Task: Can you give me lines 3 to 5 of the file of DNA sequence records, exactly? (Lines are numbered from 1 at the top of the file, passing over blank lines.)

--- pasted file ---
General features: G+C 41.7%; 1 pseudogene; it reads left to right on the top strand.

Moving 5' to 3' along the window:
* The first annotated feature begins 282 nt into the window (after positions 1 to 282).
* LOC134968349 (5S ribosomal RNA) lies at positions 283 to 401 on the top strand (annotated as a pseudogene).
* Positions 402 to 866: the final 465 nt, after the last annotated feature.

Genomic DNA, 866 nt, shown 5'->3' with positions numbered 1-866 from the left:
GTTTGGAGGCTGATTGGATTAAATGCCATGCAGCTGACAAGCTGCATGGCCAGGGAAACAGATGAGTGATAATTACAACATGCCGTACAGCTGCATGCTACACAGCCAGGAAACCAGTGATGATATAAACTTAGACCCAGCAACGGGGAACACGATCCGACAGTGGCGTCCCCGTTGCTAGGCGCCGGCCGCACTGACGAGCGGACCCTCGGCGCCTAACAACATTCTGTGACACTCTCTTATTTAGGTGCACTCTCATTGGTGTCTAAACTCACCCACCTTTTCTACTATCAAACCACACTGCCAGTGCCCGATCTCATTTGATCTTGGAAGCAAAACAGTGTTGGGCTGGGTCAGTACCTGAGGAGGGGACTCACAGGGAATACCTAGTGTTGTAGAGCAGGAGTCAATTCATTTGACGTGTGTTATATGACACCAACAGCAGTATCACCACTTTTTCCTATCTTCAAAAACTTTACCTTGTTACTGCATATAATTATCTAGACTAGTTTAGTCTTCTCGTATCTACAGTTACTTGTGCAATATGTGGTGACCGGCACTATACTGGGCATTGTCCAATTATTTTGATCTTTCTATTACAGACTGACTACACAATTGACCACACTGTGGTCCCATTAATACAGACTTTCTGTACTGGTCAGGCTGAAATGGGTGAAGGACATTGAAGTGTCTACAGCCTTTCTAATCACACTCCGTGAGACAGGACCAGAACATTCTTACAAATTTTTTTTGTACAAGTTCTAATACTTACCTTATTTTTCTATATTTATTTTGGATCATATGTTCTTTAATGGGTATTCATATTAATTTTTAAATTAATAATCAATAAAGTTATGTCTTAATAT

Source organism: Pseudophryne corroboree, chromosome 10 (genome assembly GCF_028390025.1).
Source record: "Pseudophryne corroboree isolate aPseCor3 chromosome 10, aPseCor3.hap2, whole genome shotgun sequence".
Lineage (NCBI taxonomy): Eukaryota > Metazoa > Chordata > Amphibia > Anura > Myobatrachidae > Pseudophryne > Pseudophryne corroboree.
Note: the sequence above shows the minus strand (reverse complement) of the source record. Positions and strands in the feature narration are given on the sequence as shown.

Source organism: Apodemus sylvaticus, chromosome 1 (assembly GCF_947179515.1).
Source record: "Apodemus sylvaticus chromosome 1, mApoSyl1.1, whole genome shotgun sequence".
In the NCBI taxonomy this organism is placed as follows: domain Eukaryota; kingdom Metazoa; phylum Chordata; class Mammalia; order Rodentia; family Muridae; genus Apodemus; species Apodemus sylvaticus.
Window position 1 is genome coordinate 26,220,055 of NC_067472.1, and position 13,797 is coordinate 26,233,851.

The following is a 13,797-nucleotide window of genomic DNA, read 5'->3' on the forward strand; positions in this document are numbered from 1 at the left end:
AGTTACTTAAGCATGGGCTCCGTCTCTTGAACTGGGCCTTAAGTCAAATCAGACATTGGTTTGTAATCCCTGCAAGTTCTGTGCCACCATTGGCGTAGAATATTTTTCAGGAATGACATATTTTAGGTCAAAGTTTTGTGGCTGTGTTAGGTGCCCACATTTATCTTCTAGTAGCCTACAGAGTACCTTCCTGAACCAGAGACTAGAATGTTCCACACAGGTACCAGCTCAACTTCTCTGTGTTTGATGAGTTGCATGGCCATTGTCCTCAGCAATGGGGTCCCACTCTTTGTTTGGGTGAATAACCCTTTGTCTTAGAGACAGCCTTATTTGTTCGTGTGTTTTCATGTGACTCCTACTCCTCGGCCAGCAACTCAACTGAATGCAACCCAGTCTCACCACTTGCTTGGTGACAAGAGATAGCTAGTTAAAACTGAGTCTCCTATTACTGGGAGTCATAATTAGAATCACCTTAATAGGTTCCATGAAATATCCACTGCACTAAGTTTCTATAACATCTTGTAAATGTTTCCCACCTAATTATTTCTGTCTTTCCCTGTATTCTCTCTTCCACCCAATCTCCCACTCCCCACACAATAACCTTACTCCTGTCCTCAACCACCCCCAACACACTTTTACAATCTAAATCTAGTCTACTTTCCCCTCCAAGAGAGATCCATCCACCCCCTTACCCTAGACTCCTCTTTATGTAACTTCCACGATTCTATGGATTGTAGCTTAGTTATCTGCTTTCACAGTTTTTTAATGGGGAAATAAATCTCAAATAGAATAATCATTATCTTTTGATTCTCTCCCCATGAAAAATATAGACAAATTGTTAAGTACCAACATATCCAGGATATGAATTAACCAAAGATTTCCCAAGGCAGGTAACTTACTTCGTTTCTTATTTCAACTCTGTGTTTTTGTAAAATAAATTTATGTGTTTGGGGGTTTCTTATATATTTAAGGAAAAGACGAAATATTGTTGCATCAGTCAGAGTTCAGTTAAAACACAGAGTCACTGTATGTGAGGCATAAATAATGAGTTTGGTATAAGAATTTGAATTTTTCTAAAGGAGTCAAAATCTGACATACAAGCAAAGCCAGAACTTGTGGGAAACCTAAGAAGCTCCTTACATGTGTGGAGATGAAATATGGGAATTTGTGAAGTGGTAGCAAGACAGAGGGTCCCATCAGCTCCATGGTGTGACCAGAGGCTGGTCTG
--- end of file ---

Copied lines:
* The first annotated feature begins 282 nt into the window (after positions 1 to 282).
* LOC134968349 (5S ribosomal RNA) lies at positions 283 to 401 on the top strand (annotated as a pseudogene).
* Positions 402 to 866: the final 465 nt, after the last annotated feature.